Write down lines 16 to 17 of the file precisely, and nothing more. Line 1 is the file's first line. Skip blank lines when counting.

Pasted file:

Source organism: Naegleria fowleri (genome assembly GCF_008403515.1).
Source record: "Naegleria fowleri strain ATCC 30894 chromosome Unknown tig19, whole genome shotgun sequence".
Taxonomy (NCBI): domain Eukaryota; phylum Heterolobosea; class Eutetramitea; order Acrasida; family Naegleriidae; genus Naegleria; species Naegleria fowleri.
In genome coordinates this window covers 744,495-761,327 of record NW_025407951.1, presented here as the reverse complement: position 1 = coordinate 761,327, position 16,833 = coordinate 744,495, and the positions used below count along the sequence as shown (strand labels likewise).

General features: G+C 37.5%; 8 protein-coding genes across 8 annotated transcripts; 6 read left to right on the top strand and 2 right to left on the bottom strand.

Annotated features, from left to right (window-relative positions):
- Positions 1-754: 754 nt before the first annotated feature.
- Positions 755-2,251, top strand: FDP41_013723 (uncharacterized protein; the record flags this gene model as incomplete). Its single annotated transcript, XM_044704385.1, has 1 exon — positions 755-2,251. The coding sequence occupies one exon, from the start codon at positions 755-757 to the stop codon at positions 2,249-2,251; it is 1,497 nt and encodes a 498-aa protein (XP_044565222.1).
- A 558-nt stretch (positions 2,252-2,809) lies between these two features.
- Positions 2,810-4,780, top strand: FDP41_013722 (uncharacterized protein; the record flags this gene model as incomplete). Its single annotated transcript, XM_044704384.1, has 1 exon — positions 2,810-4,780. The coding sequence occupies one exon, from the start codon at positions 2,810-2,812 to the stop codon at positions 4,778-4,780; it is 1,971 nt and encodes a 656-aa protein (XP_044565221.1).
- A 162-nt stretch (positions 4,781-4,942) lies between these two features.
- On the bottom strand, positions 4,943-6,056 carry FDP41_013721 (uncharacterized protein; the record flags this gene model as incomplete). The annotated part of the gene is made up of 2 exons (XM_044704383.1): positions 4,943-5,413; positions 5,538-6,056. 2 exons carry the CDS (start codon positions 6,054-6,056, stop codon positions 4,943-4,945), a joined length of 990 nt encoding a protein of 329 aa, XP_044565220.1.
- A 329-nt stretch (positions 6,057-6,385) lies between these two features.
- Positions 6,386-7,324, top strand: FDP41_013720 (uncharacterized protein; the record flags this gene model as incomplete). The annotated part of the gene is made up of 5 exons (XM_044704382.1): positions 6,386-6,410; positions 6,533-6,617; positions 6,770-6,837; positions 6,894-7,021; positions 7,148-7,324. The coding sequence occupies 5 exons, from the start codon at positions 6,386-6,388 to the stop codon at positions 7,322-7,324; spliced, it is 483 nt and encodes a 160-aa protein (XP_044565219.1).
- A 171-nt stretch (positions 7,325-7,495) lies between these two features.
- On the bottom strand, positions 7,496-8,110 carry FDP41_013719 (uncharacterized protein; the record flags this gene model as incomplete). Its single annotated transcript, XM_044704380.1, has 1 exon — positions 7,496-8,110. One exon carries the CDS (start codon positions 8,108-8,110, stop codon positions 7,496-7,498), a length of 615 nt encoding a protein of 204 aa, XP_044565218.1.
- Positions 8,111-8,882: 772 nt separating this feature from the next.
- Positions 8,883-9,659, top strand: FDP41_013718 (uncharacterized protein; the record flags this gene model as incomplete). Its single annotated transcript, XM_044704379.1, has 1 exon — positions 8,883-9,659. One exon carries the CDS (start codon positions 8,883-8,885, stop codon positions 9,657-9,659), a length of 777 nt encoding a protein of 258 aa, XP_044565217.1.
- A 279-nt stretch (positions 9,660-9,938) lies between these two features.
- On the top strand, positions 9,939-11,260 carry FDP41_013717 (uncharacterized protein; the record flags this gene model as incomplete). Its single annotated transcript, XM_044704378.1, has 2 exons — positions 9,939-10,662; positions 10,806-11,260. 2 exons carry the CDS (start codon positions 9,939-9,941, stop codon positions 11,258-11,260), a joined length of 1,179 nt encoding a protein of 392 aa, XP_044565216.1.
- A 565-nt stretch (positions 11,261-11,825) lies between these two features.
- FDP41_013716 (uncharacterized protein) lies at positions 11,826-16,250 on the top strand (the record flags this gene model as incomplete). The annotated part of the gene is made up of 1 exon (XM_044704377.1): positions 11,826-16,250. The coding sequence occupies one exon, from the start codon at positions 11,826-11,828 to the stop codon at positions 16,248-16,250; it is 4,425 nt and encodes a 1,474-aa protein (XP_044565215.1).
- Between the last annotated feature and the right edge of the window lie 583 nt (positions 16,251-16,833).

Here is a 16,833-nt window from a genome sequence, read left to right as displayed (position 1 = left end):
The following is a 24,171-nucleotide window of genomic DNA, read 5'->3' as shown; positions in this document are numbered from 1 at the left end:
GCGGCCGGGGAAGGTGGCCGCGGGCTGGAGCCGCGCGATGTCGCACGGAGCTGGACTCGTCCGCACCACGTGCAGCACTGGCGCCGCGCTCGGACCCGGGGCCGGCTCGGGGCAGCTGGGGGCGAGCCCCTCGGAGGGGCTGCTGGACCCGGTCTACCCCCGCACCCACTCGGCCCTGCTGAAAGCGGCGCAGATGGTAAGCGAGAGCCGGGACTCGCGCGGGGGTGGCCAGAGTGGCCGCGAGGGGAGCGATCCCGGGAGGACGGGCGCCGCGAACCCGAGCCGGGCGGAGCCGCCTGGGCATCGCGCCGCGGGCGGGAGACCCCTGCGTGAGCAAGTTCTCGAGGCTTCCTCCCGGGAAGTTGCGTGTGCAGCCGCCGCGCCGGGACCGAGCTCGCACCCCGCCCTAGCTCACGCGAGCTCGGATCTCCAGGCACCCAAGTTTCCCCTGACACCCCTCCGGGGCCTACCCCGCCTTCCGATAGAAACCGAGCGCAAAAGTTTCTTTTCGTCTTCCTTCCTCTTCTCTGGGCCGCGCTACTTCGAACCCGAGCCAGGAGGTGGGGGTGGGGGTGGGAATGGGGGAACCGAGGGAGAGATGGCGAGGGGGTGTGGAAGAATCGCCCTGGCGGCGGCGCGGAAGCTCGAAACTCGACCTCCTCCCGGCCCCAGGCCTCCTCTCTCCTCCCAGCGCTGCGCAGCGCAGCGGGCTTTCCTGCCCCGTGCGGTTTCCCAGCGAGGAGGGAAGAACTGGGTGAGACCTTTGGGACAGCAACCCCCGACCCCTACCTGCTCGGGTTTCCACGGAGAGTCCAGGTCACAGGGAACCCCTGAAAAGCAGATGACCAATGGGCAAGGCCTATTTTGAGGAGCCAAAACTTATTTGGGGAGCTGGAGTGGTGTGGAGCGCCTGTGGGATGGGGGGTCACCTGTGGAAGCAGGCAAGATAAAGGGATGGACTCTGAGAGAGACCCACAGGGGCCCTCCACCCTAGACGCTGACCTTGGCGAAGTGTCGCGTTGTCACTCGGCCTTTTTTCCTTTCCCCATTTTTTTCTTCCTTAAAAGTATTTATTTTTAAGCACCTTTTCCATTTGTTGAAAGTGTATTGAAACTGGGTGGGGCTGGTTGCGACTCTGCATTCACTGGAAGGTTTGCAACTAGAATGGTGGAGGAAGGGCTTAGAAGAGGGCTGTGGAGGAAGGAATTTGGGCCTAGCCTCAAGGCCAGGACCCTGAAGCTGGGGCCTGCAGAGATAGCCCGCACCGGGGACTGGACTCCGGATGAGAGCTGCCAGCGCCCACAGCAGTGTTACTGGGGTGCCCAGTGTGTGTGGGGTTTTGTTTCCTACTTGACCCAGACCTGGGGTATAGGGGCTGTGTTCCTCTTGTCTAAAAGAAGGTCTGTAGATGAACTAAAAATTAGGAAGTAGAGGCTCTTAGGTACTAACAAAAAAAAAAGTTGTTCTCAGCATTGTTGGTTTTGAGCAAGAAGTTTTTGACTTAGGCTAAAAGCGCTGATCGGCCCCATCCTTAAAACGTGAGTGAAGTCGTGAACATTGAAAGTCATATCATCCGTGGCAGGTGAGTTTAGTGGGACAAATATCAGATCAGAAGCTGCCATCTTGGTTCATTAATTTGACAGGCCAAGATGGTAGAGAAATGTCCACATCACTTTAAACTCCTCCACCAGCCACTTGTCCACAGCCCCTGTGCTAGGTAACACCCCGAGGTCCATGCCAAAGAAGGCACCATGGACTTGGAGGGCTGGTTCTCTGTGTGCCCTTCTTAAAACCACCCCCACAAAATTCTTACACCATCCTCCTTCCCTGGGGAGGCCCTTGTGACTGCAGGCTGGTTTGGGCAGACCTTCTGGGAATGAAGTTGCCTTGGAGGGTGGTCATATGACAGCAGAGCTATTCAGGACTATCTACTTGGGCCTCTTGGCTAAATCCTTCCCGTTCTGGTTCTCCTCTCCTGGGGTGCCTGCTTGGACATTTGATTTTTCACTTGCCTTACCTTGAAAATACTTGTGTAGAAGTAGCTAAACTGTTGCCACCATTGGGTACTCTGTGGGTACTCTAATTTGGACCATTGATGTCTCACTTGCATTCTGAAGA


- On the bottom strand, positions 7,496-8,110 carry FDP41_013719 (uncharacterized protein; the record flags this gene model as incomplete). Its single annotated transcript, XM_044704380.1, has 1 exon — positions 7,496-8,110. One exon carries the CDS (start codon positions 8,108-8,110, stop codon positions 7,496-7,498), a length of 615 nt encoding a protein of 204 aa, XP_044565218.1.
- Positions 8,111-8,882: 772 nt separating this feature from the next.